Keeping firefighting in the family
The Craigies are the type of nosy neighbours you want.
Their farm house affords them a view over Owaka, which means they often know where house fires are, sometimes long before the siren sounds.
Between four of them, Bevan, Clive, Dennis and wife Katrina, they’ve clocked up 90 years’ service with the Owaka fire brigade, with Dennis awarded his 25 year gold star award.
He’s also well known in chillitasting circles for his palate - the fire you can’t put out, he said.
Both his father Clive and uncle Bevan served 60 years between them, and Katrina did a five-year stint before their two children were born.
Dennis says every fire fighter should ‘‘breed their own replacement’’. Which means with the starting age 18, and his son Korban only 11, he needs to stay in the brigade for at least another seven years.
Dennis recalls his first fire, Terry Burling’s factory at Owaka:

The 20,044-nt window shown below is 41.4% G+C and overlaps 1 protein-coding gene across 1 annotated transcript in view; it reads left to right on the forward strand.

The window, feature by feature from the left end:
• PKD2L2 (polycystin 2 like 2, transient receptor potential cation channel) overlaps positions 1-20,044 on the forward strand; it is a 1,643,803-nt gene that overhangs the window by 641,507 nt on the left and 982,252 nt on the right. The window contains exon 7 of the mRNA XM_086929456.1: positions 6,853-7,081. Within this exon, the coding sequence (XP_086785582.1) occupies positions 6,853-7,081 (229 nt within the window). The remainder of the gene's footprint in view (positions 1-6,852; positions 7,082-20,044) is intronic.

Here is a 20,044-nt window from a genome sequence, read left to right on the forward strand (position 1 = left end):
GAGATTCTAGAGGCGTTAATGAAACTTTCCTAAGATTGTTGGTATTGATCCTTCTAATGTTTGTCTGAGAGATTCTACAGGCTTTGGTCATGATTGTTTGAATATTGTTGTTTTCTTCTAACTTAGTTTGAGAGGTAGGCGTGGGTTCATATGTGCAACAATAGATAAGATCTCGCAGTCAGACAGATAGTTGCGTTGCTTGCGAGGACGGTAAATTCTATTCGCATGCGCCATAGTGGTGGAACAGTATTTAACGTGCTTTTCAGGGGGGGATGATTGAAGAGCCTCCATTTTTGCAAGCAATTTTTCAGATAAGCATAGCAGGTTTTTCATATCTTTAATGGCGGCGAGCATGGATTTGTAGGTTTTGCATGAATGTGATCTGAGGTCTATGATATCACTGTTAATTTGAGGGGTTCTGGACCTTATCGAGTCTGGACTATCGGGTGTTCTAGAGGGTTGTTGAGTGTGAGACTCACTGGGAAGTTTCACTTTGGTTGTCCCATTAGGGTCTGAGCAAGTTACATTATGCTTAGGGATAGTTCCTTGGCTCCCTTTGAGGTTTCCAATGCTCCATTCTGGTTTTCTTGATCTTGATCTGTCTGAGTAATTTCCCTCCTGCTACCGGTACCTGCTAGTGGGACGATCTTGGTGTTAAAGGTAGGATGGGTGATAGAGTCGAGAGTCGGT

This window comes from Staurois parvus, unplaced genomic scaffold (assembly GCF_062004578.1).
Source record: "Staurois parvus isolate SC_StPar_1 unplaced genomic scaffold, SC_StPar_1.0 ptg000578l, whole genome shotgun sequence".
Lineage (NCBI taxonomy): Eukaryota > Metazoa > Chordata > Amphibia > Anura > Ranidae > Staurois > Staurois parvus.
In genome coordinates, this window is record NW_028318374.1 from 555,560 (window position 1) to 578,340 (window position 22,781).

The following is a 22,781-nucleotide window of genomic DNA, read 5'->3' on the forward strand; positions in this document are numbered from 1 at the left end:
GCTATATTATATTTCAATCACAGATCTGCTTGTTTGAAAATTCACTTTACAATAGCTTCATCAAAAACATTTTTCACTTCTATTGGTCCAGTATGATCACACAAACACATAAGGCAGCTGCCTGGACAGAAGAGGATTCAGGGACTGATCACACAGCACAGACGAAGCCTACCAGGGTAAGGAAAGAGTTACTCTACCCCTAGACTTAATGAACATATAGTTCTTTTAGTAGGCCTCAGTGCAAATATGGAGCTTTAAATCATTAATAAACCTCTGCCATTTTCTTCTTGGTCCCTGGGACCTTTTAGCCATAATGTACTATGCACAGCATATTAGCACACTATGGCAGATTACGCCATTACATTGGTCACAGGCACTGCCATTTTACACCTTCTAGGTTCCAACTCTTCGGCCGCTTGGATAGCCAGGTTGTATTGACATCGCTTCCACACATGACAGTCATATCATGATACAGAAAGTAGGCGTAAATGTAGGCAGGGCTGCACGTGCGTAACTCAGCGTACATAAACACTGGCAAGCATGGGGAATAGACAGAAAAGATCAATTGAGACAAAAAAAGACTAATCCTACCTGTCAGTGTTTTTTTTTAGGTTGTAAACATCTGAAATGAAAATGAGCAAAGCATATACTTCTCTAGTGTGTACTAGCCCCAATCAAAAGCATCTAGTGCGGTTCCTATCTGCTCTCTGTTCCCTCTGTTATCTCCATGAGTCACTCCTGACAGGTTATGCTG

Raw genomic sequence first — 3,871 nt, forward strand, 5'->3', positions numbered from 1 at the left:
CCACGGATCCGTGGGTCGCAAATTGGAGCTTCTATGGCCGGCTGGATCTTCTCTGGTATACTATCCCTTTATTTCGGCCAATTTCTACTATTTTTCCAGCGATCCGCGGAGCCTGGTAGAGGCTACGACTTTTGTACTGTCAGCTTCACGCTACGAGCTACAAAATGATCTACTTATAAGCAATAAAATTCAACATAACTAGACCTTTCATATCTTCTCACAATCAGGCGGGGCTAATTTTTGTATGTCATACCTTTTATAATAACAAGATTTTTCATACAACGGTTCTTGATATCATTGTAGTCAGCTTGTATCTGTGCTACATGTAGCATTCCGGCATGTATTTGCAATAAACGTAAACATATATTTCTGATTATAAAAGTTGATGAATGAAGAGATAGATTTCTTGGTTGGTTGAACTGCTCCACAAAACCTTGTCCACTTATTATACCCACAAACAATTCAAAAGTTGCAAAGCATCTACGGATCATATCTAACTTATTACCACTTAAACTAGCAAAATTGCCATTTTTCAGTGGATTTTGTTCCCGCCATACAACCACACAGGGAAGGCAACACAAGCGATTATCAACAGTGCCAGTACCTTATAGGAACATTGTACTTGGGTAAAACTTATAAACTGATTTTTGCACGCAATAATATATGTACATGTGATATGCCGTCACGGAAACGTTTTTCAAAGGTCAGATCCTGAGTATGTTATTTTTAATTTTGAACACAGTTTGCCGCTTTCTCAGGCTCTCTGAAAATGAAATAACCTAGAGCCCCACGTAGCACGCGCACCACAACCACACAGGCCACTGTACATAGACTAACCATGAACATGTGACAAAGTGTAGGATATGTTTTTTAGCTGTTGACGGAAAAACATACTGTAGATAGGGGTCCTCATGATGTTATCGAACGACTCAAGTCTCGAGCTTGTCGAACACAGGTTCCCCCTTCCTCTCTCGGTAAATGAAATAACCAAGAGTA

‘‘I was over the paddock ploughing and saw the smoke and flames and took off.
‘‘The fastest way to get there was in the tractor and I still recall the looks I got when I pulled up to the fire and jumped out of the tractor with the plough still attached, in my gear.
‘‘I put a BA [breathing apparatus] on and in we went.’’
Clive has never lived down the ‘‘mirror fire’’. He burst into a big shed fire, with flames leaping ahead of him.
‘‘I gave it heaps but it wouldn’t go down.’’
In all the smoke, he didn’t realise the fire was actually behind him, reflected in the mirror attached to a big wardrobe in front of him.
Bevan will never forget a chimney fire he attended. Smoke was pouring out of the ceiling, but the trouble was, they couldn’t find the actual chimney.
The tin and pumice chimney stack had crumbled away between the ceiling and roof, but could still draw smoke upward.
‘‘Looking down, it was just a big black hole.’’
Needless to say there were a few very wet firemen below, who got soaked, while their mates had to play guess work with the fire hoses above.
However, thanks to their efforts, the house, visible through Dennis and Katrina’s farmhouse windows, is still standing today.
‘‘Yep, we can trace a lot of history by looking through those windows,’’ Dennis said.